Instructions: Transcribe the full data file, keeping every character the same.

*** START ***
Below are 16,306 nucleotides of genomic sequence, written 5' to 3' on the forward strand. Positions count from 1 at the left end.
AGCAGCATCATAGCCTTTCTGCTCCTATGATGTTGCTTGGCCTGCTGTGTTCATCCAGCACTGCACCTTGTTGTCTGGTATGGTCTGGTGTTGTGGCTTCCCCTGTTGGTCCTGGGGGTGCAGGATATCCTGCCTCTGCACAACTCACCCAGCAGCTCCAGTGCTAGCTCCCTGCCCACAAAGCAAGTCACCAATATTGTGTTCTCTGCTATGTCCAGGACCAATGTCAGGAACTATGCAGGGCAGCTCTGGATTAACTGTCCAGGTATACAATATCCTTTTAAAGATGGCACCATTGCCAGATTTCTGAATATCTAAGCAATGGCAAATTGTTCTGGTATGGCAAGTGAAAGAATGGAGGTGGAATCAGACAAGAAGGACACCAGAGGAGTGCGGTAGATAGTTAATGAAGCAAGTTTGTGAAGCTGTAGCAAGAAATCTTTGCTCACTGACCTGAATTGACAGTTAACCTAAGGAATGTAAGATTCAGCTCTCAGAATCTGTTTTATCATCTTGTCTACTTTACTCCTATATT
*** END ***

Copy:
Below are 16,306 nucleotides of genomic sequence, written 5' to 3' on the forward strand. Positions count from 1 at the left end.
AGCAGCATCATAGCCTTTCTGCTCCTATGATGTTGCTTGGCCTGCTGTGTTCATCCAGCACTGCACCTTGTTGTCTGGTATGGTCTGGTGTTGTGGCTTCCCCTGTTGGTCCTGGGGGTGCAGGATATCCTGCCTCTGCACAACTCACCCAGCAGCTCCAGTGCTAGCTCCCTGCCCACAAAGCAAGTCACCAATATTGTGTTCTCTGCTATGTCCAGGACCAATGTCAGGAACTATGCAGGGCAGCTCTGGATTAACTGTCCAGGTATACAATATCCTTTTAAAGATGGCACCATTGCCAGATTTCTGAATATCTAAGCAATGGCAAATTGTTCTGGTATGGCAAGTGAAAGAATGGAGGTGGAATCAGACAAGAAGGACACCAGAGGAGTGCGGTAGATAGTTAATGAAGCAAGTTTGTGAAGCTGTAGCAAGAAATCTTTGCTCACTGACCTGAATTGACAGTTAACCTAAGGAATGTAAGATTCAGCTCTCAGAATCTGTTTTATCATCTTGTCTACTTTACTCCTATATT